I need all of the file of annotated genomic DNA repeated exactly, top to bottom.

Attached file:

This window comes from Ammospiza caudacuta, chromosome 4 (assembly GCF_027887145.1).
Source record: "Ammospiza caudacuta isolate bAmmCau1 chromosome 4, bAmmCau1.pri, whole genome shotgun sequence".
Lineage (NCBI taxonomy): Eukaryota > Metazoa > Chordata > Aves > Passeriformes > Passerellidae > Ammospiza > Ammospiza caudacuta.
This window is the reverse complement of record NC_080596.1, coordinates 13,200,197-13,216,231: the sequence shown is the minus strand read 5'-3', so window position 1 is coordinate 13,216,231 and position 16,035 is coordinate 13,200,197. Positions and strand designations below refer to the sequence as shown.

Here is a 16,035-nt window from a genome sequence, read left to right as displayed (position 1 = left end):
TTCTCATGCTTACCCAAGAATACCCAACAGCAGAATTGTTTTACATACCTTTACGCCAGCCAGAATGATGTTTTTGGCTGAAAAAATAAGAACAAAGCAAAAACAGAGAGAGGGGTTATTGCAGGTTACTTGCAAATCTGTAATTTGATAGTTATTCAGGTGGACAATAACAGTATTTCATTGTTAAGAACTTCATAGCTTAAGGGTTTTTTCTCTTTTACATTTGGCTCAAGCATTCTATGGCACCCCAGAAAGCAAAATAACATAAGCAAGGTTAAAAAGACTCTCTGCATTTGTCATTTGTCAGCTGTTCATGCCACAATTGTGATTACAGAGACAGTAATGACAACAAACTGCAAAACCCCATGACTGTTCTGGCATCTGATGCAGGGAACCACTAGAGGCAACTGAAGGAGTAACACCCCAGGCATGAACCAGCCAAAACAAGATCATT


This window comes from Ammospiza caudacuta, chromosome 4 (assembly GCF_027887145.1).
Source record: "Ammospiza caudacuta isolate bAmmCau1 chromosome 4, bAmmCau1.pri, whole genome shotgun sequence".
Lineage (NCBI taxonomy): Eukaryota > Metazoa > Chordata > Aves > Passeriformes > Passerellidae > Ammospiza > Ammospiza caudacuta.
This window is the reverse complement of record NC_080596.1, coordinates 13,200,197-13,216,231: the sequence shown is the minus strand read 5'-3', so window position 1 is coordinate 13,216,231 and position 16,035 is coordinate 13,200,197. Positions and strand designations below refer to the sequence as shown.

Here is a 16,035-nt window from a genome sequence, read left to right as displayed (position 1 = left end):
TTCTCATGCTTACCCAAGAATACCCAACAGCAGAATTGTTTTACATACCTTTACGCCAGCCAGAATGATGTTTTTGGCTGAAAAAATAAGAACAAAGCAAAAACAGAGAGAGGGGTTATTGCAGGTTACTTGCAAATCTGTAATTTGATAGTTATTCAGGTGGACAATAACAGTATTTCATTGTTAAGAACTTCATAGCTTAAGGGTTTTTTCTCTTTTACATTTGGCTCAAGCATTCTATGGCACCCCAGAAAGCAAAATAACATAAGCAAGGTTAAAAAGACTCTCTGCATTTGTCATTTGTCAGCTGTTCATGCCACAATTGTGATTACAGAGACAGTAATGACAACAAACTGCAAAACCCCATGACTGTTCTGGCATCTGATGCAGGGAACCACTAGAGGCAACTGAAGGAGTAACACCCCAGGCATGAACCAGCCAAAACAAGATCATT